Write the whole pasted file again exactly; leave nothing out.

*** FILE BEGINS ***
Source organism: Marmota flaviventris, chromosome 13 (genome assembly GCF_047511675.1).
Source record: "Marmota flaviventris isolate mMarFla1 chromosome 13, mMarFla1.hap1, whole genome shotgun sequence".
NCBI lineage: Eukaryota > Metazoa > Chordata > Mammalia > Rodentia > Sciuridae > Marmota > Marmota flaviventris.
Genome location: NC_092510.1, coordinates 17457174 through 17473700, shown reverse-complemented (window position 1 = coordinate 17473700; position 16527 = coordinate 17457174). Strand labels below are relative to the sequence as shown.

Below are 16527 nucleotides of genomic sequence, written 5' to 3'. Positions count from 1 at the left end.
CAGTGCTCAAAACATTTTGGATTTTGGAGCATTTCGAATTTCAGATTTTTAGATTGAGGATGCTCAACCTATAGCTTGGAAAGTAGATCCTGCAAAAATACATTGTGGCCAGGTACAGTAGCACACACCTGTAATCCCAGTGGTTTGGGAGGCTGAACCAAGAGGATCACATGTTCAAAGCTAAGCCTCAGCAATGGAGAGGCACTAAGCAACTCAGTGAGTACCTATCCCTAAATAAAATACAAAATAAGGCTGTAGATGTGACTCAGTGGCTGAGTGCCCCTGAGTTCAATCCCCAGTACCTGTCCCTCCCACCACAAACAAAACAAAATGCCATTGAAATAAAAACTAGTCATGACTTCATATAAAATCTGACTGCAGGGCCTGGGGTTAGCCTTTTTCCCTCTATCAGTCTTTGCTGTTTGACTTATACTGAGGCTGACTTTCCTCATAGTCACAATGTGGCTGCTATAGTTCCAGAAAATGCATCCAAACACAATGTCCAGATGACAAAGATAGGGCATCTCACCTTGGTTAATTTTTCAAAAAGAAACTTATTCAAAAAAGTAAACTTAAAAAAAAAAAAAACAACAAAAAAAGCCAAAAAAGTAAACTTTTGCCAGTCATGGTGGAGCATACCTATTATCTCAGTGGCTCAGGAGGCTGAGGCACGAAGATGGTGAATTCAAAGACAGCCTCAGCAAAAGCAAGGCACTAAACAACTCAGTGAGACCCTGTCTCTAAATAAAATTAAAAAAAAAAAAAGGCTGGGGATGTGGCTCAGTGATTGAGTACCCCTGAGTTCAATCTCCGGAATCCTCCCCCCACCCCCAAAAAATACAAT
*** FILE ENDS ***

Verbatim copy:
Source organism: Marmota flaviventris, chromosome 13 (genome assembly GCF_047511675.1).
Source record: "Marmota flaviventris isolate mMarFla1 chromosome 13, mMarFla1.hap1, whole genome shotgun sequence".
NCBI lineage: Eukaryota > Metazoa > Chordata > Mammalia > Rodentia > Sciuridae > Marmota > Marmota flaviventris.
Genome location: NC_092510.1, coordinates 17457174 through 17473700, shown reverse-complemented (window position 1 = coordinate 17473700; position 16527 = coordinate 17457174). Strand labels below are relative to the sequence as shown.

Below are 16527 nucleotides of genomic sequence, written 5' to 3'. Positions count from 1 at the left end.
CAGTGCTCAAAACATTTTGGATTTTGGAGCATTTCGAATTTCAGATTTTTAGATTGAGGATGCTCAACCTATAGCTTGGAAAGTAGATCCTGCAAAAATACATTGTGGCCAGGTACAGTAGCACACACCTGTAATCCCAGTGGTTTGGGAGGCTGAACCAAGAGGATCACATGTTCAAAGCTAAGCCTCAGCAATGGAGAGGCACTAAGCAACTCAGTGAGTACCTATCCCTAAATAAAATACAAAATAAGGCTGTAGATGTGACTCAGTGGCTGAGTGCCCCTGAGTTCAATCCCCAGTACCTGTCCCTCCCACCACAAACAAAACAAAATGCCATTGAAATAAAAACTAGTCATGACTTCATATAAAATCTGACTGCAGGGCCTGGGGTTAGCCTTTTTCCCTCTATCAGTCTTTGCTGTTTGACTTATACTGAGGCTGACTTTCCTCATAGTCACAATGTGGCTGCTATAGTTCCAGAAAATGCATCCAAACACAATGTCCAGATGACAAAGATAGGGCATCTCACCTTGGTTAATTTTTCAAAAAGAAACTTATTCAAAAAAGTAAACTTAAAAAAAAAAAAAACAACAAAAAAAGCCAAAAAAGTAAACTTTTGCCAGTCATGGTGGAGCATACCTATTATCTCAGTGGCTCAGGAGGCTGAGGCACGAAGATGGTGAATTCAAAGACAGCCTCAGCAAAAGCAAGGCACTAAACAACTCAGTGAGACCCTGTCTCTAAATAAAATTAAAAAAAAAAAAAGGCTGGGGATGTGGCTCAGTGATTGAGTACCCCTGAGTTCAATCTCCGGAATCCTCCCCCCACCCCCAAAAAATACAAT